sludgehead Supporting Member

    Aug 9, 2007
    Thanks for the replies.

    BeauZooka - the strange thing about this cab is that there are two inputs in the back. Plugging in either of them seems to power both speakers at the same time. I replaced the speakers when I got the cab from a friend but this was about 3 years ago. At the time I wasn't thinking closely about exactly how they were wired, or was familiar with series v. parallel speaker wiring. I simply just installed them exactly how the old ones were set up.

    The more I read about attenuators, the more I'm leaning towards changes to my cabinet/speakers instead.
    JohnnyChatter likes this.
  6. BeauZooka


    Oct 2, 2007
    Seattle USA
    They are probably 2 x 8ohm speakers wired parallel to 8 Ohm. Then just a jumper from one jack to the other.
    Just remove the jumper and wire each speaker to their own jack separately.
    Aqualung60 likes this.
  7. I used to have a 400+. It seemed to me that not only was it a fairly loud amp, but the master volume seemed to make a huge jump at a low number, can't remember exactly,maybe 2-3 or so, rather than a nice smooth progression. I always ran the master fairly low and it was pretty loud. Is it possible to turn the master, slowly and carefully, lower than 3? The input volumes also can be turned down. If that fails, the graphic EQ can be used to cut all frequencies, approximating a cut in volume.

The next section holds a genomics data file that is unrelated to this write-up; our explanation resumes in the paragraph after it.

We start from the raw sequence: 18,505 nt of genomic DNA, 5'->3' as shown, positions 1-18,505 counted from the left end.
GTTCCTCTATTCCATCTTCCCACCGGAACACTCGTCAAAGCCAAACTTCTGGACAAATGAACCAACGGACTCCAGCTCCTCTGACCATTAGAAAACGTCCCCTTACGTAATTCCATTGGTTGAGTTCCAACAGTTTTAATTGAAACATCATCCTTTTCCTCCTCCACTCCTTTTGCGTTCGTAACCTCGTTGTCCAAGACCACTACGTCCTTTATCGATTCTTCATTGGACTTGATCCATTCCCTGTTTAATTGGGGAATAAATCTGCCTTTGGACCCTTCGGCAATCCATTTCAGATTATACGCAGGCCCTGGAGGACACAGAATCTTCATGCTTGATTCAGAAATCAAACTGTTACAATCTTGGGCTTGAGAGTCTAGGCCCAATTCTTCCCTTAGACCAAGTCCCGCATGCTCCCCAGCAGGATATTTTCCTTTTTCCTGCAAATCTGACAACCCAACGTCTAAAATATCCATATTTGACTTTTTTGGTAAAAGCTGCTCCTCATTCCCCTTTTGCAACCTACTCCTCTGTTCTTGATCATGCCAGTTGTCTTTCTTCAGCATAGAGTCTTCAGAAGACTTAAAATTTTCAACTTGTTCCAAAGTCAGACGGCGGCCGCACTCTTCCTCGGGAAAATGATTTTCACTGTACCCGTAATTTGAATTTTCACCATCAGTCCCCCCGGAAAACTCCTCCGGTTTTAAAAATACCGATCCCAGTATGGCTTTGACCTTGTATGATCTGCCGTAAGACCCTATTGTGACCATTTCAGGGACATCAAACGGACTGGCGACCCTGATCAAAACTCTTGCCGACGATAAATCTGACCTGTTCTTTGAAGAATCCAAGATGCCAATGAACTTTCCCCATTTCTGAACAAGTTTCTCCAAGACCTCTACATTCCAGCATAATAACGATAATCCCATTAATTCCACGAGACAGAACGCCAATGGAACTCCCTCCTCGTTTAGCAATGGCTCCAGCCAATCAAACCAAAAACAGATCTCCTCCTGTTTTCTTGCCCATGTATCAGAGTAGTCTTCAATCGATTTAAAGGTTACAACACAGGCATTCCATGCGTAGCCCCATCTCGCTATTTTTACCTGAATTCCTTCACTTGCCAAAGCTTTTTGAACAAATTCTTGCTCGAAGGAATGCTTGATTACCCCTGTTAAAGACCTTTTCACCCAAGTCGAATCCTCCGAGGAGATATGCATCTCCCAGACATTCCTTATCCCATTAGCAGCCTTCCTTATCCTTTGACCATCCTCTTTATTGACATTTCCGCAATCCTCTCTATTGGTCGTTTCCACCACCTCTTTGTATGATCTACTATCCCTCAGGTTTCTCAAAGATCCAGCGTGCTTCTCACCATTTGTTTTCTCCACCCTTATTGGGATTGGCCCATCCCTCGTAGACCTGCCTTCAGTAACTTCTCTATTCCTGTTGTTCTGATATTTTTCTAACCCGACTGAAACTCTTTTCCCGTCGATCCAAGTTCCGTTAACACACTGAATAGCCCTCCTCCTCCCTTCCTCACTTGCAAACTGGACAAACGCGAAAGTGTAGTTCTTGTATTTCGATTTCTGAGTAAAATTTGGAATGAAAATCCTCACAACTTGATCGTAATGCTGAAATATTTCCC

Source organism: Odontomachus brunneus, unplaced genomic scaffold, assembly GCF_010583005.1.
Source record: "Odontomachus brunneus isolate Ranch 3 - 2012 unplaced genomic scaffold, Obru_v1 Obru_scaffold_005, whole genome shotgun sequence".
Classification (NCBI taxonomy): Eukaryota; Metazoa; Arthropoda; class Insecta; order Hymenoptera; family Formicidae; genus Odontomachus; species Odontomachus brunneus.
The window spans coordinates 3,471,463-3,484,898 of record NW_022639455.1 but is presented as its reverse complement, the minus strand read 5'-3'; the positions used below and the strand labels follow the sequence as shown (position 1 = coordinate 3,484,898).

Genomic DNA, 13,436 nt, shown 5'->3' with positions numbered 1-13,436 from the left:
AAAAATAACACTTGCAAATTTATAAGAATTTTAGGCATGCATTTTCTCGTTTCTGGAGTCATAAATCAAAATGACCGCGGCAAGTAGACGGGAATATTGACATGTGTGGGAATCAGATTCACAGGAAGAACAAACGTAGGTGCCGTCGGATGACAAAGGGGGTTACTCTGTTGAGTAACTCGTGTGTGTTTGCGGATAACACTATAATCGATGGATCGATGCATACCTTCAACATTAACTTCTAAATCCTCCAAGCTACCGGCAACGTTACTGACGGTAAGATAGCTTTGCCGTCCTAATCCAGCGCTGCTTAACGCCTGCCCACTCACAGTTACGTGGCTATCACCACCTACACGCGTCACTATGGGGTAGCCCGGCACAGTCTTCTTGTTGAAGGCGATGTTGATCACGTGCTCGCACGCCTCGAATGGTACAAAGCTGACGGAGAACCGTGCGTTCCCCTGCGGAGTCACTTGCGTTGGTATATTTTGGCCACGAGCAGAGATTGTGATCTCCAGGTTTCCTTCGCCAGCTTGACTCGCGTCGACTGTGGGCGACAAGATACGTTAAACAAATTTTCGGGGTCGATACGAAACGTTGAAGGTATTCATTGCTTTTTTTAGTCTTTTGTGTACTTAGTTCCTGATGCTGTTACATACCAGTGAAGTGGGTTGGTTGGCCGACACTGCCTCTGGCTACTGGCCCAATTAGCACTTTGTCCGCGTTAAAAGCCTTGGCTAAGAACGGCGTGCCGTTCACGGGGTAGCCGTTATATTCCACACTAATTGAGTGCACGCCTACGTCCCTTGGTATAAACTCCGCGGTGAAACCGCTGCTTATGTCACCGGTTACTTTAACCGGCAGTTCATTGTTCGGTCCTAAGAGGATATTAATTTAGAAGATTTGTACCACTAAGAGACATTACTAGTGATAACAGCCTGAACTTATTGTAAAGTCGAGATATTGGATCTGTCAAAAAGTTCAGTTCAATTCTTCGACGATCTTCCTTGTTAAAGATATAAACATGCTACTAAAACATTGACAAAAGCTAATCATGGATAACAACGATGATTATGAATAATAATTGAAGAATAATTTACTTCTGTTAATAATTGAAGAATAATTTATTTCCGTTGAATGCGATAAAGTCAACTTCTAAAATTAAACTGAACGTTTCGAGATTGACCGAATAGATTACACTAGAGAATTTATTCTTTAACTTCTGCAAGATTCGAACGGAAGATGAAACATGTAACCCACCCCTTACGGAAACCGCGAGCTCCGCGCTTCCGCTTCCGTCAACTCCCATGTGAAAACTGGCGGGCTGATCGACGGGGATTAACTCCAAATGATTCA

Downunderwonder likes this.
  8. coreyfyfe

    coreyfyfe Supporting Member

    Nov 19, 2007
    boston, ma
    fu22ba55 likes this.
  9. Yerp. I am sure they meant well but that wasn't what they meant by wire them individually. Doing what they meant would also drive both speakers, likely to destruction, unless they are in their own enclosures. The undriven one doesn't just sit there, it flaps in reverse unloading the whole box. Don't do that.
    tchristian likes this.
  10. Using the compressor unit as a pad is the same as turning down the master attenuator.

    Using it as a compressor makes you sound compressed.

    Don't confuse the two.
    Last edited: Nov 20, 2018
    Microbass and agedhorse like this.
  11. Fire the drummer.
    Microbass and BassManKK like this.
  12. This is the correct approach.
  13. hell no. See above. You can only do that if the drivers don't share a common backspace.
    trevcda likes this.
  14. JimChjones


    Aug 6, 2017
    SE England
    Assuming its a ported enclosure there's also the issue that the effective box volume has doubled and the porting no longer works correctly.